Water resource developments in Western Canada have utilized glacial meltwater spillway valleys as transport and storage reservoirs. The water diverted into such valleys undergoes chemical degradation. Diffusion studies have indicated that the mineral salts accumulated in the valleys since their formation would diffuse into the overlying water within a five years period; however, monitoring of the water quality of Blackstrap Reservoir for 22 years has shown no drastic reduction in mineral salt concentrations.Information gathered on the Blackstrap Reservoir indicated it was receiving groundwater which was a mixture of water from glacial deposits and from a bedrock aquifer. Numerical modelling indicated the groundwater flow was of low volume, but was high in Total Dissolved Solids. Modelling of salt transport into the Reservoir bottom by advection and diffusion from a layer of high pore-water salt concentration has indicated that tens or hundreds of years would be required before the reservoir bottom sediments would be flushed of the salt accumulated since the recession of the continental glaciers.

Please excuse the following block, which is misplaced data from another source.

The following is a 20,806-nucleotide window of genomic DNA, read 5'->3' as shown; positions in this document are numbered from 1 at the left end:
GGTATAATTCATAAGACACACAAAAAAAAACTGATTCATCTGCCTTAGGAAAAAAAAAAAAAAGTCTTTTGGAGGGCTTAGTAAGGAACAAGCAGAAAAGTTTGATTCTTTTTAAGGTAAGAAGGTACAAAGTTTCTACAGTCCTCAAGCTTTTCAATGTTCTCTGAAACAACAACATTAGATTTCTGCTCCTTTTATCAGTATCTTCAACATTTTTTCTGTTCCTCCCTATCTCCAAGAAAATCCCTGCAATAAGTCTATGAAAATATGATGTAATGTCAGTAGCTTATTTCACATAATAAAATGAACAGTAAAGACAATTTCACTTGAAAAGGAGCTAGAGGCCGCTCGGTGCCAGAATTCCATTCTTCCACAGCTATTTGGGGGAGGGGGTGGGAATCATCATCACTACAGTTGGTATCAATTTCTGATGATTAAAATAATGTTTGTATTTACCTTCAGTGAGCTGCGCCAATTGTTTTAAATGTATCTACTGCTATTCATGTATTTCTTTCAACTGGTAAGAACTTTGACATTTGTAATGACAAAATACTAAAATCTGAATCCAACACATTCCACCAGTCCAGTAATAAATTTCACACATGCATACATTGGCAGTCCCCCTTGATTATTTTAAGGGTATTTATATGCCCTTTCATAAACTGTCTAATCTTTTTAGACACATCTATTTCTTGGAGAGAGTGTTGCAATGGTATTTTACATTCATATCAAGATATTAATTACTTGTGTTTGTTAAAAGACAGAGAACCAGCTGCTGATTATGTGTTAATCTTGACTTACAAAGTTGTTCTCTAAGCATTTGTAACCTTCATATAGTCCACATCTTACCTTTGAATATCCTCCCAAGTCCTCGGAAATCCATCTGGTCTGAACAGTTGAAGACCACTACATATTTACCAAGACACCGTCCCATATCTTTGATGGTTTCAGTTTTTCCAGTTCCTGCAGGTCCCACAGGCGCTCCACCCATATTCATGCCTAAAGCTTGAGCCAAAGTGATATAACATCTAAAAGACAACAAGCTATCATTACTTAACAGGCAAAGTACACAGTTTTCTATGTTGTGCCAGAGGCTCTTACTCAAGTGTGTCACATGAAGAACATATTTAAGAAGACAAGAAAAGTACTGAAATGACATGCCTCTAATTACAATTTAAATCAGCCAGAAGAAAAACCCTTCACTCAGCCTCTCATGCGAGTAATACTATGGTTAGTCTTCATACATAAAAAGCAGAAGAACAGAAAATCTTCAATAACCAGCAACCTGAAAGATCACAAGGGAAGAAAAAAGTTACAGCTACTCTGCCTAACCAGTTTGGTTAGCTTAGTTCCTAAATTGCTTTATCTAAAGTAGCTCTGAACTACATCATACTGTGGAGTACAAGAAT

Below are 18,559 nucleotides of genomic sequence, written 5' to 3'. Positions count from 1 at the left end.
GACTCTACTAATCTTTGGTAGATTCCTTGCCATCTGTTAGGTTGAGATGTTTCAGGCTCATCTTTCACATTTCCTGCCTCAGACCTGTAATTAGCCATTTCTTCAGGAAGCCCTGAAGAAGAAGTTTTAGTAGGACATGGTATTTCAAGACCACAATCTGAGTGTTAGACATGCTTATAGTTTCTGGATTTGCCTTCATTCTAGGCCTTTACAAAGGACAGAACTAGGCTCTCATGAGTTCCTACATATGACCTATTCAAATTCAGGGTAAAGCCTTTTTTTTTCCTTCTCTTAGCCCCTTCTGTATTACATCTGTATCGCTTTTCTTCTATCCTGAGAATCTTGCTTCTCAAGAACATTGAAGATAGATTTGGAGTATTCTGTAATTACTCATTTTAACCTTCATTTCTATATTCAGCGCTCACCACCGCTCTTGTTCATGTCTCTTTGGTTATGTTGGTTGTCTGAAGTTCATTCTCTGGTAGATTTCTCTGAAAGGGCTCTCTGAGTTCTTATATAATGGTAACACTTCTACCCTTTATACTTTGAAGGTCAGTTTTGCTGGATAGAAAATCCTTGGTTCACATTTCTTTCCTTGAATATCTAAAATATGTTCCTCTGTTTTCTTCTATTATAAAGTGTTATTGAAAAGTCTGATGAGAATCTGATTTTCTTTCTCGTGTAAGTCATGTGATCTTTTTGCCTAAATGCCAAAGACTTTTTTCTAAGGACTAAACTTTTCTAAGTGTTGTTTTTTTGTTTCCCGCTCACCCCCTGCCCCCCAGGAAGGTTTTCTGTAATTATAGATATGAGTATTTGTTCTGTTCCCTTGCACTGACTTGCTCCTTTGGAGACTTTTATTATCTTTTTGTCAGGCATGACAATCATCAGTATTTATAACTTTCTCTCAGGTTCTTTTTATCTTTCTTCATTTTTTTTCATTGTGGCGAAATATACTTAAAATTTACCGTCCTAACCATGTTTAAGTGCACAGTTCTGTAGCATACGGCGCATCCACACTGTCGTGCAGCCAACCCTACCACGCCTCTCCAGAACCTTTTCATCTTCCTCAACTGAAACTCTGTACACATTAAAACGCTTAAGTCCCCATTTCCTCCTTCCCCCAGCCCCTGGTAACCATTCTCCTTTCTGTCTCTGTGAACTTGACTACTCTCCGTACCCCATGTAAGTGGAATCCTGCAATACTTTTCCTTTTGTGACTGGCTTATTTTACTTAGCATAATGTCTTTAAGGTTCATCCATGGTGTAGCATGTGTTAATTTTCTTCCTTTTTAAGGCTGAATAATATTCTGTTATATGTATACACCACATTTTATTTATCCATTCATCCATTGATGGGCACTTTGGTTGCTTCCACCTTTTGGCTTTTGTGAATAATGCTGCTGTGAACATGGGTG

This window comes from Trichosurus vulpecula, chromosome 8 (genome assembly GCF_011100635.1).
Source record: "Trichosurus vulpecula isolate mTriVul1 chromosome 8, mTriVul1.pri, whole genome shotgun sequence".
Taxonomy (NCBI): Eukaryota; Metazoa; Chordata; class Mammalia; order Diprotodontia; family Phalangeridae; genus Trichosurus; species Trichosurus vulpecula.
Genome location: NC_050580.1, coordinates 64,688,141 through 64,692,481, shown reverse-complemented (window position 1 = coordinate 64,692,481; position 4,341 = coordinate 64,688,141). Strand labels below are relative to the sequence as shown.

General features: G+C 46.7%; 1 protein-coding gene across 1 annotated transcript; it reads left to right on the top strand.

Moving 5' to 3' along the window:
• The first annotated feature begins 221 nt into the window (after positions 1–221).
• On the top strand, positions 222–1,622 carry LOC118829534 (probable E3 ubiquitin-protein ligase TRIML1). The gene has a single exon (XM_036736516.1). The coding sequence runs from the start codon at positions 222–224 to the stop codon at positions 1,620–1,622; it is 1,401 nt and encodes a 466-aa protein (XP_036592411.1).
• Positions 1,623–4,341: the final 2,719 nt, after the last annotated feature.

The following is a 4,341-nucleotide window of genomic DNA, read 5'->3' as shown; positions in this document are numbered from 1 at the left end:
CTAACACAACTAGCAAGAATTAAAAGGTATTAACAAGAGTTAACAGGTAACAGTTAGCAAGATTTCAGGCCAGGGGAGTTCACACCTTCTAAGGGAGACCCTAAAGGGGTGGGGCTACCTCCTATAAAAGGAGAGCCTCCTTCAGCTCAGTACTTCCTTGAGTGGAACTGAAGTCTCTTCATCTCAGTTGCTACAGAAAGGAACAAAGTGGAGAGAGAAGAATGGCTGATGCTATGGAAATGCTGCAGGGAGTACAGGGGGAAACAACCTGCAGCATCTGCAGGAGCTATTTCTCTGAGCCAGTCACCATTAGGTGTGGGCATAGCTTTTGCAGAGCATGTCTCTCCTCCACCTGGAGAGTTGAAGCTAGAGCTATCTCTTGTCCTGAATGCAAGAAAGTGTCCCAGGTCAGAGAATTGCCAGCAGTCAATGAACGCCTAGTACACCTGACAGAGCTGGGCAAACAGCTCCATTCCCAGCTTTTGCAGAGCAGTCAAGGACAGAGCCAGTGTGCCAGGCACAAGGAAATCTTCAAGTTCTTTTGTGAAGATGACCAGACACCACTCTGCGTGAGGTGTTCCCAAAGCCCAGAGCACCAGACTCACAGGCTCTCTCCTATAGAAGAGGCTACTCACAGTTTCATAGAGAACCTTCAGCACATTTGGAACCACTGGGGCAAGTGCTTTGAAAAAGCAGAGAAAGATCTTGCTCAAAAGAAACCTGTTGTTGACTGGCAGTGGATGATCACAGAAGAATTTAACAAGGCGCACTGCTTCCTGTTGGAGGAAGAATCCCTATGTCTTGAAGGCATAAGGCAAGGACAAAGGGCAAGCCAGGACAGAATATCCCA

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- The Development of a Conceptual Model for the Degradation of Water Quality in Glacial Meltwater Channels used in River Diversion Schemes in Western Canada
S. L. Barbour
V. H. Remenda
- Springer Netherlands